BEGINNING APRIL 1, there will be no security stamping of hand baggage tags at seven major airports, including Delhi and Mumbai, the Central Industrial Security Force (CISF) said Thursday. The other airports where this practice will be scrapped are Bengaluru, Hyderabad, Kolkata, Kochi and Ahmedabad.
The decision comes weeks after Home Ministry had raised the red flag on doing away with this security step. On February 23, the Bureau of Civil Aviation Security (BCAS) had moved to scrap the stamping of hand baggage but it was put on hold by the Home Ministry after the CISF argued that there wasn’t sufficient technology in place to replace the process.
“Having made the required changes in the security set-up, along with infusion of new technology, we have decided to do away with hand baggage stamping at seven airports. The new system will speed up the security check procedure and give more time to CISF personnel for checking suspect baggage. We are committed to giving air passengers a hassle-free journey without compromising on security,” said CISF D-G OP Singh.
CISF sources said that to ensure that the removal of baggage stamping does not adversely impact security, a large number of high-definition cameras have been installed, and existing cameras re-oriented to cover gaps.
“The two airports at Delhi have been made completely free of blind spots,” said Singh.
Sources said that at Delhi, 44 new HD cameras have been installed in the security hold area and 36 more in the pre-embarkation area. In Mumbai, 85 new HD cameras have been installed, they said.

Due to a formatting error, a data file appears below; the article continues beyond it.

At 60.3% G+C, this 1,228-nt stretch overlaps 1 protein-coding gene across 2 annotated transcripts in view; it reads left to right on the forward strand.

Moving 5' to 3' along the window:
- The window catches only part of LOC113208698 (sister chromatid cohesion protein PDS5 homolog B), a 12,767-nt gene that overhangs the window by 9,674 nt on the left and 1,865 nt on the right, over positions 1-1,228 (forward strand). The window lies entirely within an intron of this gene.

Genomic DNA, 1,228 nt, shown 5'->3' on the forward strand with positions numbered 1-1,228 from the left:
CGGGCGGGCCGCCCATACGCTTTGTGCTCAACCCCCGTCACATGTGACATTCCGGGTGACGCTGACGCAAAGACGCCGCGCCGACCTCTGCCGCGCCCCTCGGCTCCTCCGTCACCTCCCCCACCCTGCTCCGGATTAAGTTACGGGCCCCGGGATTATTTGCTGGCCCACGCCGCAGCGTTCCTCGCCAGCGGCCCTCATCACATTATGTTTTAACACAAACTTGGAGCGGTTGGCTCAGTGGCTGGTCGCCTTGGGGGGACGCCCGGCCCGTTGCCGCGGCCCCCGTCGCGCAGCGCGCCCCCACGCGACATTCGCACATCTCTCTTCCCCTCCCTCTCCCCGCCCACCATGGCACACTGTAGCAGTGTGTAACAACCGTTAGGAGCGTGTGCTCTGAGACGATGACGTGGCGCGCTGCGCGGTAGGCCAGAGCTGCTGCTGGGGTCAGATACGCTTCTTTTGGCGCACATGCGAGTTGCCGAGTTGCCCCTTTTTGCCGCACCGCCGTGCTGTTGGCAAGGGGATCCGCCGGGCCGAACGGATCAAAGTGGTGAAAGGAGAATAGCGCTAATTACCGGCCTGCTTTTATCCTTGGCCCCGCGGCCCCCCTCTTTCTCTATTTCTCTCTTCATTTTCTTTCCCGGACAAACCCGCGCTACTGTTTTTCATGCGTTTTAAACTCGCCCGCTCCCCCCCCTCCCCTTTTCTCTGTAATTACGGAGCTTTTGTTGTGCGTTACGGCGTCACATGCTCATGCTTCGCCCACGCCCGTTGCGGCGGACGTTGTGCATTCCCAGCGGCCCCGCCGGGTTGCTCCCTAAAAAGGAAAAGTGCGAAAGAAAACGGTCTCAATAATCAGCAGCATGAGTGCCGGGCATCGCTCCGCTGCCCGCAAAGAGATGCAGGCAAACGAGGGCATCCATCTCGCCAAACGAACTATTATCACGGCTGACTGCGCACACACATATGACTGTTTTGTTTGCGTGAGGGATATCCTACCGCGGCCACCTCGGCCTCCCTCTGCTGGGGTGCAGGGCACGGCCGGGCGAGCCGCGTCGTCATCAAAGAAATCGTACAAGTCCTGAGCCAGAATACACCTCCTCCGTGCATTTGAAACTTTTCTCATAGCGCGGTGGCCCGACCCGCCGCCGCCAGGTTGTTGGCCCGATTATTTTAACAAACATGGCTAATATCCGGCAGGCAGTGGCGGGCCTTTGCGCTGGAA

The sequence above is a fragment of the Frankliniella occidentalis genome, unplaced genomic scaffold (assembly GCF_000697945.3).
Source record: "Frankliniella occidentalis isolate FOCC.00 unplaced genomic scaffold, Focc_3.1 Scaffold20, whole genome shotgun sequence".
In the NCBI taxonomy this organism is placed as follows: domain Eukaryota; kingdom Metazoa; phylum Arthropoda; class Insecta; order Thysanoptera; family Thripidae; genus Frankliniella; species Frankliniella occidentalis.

“PTZ cameras (that swivel) have also been installed in addition to fixed cameras for minimising grey areas at the airports,” said a CISF officer. Apart from this, the length of the output roller of the baggage scanner has been extended at the select airports to give CISF time to inspect “suspect” baggage. An acrylic barrier has also been put at the place to ensure that passengers leave with their baggage immediately after X-Ray scanning, said the officer.
The idea behind infusing such technology, sources said, was to ensure that responsibility can be fixed in the event of a security lapse and to help in any post-incident investigation.
On March 2, the Home Ministry in consultation with the Ministry of Civil Aviation had put on hold BCAS’s February circular declaring that the mandatory practice of putting security stamp on hand baggage tags at airports be done away with “immediate effect”.
It had then been decided to form a committee comprising senior officials from the BCAS, CISF and operators of the seven airports to plug the “grey” areas at these sensitive facilities so that the possibility of a security breach can be ruled out once the stamping of tags is done away with.
“The scheme has been cleared at these airports after ratification by the committee. A similar exercise would be conducted simultaneously at the remaining 52 airports under the CISF cover for recommending modifications in the security architecture and CCTV systems so that this scheme could be implemented there as well,” said the CISF officer.